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This is a photo of Lower Fox Creek School. It is a one room school located approximately 2 miles north of Strong City, Kansas and situated alongside the Flint Hills Byway (Hwy 177). The building rests atop a grassy knoll which is part of the Tallgrass Prairie National Preserve. The idea for the school was conceived in 1878 and after a parcel of land was donated by local rancher Stephen F. Jones, construction began. It was built from limestone blocks brought from a quarry nearby. Typical of most one room schools, there was a separate door for the girls and boys to enter, thus the 2 doors in the front. An interesting feature in this photo is the handcrafted native limestone wall that protected the slope on the north side of the school. It is meticulously constructed with every stone fitted in place perfectly. Though it was finished in 1882, the school didn't open until Sept. 1 of 1884. The first teacher was Dora Peer who made a whopping $35 a month. The school remained open until 1930 when low annual attendance dropped too low. The building fell into disrepair over the years being used as hay storage or a bunkhouse, even losing it's roof in an apparent tornado one year.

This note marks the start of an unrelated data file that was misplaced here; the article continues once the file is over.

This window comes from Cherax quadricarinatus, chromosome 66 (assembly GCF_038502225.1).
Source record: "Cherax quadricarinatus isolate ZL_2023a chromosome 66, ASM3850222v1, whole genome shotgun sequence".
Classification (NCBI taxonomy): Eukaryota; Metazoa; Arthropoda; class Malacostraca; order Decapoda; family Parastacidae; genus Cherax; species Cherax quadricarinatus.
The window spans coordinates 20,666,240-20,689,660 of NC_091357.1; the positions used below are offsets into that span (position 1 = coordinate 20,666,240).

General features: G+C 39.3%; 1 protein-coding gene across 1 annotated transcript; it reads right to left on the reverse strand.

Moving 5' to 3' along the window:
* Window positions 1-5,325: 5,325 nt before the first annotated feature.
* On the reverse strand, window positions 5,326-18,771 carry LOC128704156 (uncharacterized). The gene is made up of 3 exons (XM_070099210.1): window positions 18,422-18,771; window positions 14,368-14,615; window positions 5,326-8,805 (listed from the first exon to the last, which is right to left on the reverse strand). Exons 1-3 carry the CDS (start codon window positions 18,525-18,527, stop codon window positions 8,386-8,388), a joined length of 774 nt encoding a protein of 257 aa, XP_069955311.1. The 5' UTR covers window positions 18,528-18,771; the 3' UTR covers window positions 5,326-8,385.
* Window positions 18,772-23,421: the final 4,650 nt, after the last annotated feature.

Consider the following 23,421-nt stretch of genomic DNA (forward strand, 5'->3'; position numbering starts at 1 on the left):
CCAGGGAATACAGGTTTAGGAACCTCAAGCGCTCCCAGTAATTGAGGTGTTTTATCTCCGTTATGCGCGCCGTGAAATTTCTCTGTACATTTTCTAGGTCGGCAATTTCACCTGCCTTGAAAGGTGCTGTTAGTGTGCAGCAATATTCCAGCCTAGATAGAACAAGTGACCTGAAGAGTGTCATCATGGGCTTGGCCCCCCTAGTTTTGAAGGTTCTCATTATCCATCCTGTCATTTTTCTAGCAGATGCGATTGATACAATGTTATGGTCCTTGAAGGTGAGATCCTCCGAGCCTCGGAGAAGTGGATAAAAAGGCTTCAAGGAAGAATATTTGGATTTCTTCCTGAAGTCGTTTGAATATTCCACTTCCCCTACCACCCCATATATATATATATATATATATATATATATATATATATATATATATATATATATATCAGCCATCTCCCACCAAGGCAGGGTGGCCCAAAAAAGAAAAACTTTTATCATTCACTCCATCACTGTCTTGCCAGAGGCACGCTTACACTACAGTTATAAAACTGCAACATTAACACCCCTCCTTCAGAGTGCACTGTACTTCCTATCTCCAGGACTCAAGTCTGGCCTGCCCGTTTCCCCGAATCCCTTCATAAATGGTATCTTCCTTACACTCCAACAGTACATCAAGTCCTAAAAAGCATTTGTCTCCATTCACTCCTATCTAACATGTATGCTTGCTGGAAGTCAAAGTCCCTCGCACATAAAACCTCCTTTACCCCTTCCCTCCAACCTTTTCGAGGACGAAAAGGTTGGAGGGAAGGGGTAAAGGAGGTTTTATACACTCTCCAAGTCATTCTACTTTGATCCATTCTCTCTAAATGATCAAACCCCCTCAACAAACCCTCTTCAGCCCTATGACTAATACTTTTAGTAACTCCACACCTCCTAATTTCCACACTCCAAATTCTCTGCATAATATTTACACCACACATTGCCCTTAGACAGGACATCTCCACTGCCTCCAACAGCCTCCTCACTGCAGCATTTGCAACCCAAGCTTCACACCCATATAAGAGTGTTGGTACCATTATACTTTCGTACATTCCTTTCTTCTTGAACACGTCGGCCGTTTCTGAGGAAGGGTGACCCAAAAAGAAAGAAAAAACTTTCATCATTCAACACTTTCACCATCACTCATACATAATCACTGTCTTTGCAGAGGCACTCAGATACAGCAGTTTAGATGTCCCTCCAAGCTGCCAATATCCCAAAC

In 1968, interested parties began an effort to restore the once proud building. Remodeled to near original specs down to even the desks and chairs, the school was placed on the National Register of Historic Places in 1974. Then in 1996, approximately 11,000 acres of native tallgrass prairie, including the acreage with the school, was acquired by the National Park Service for purposes of preservation. Today, a partnership between the Nature Conservancy and National Park Service manages the park.
March 28th, 2013
Viewed 17 Times - Last Visitor from Beverly Hills, CA on 07/25/2014 at 11:17 PM
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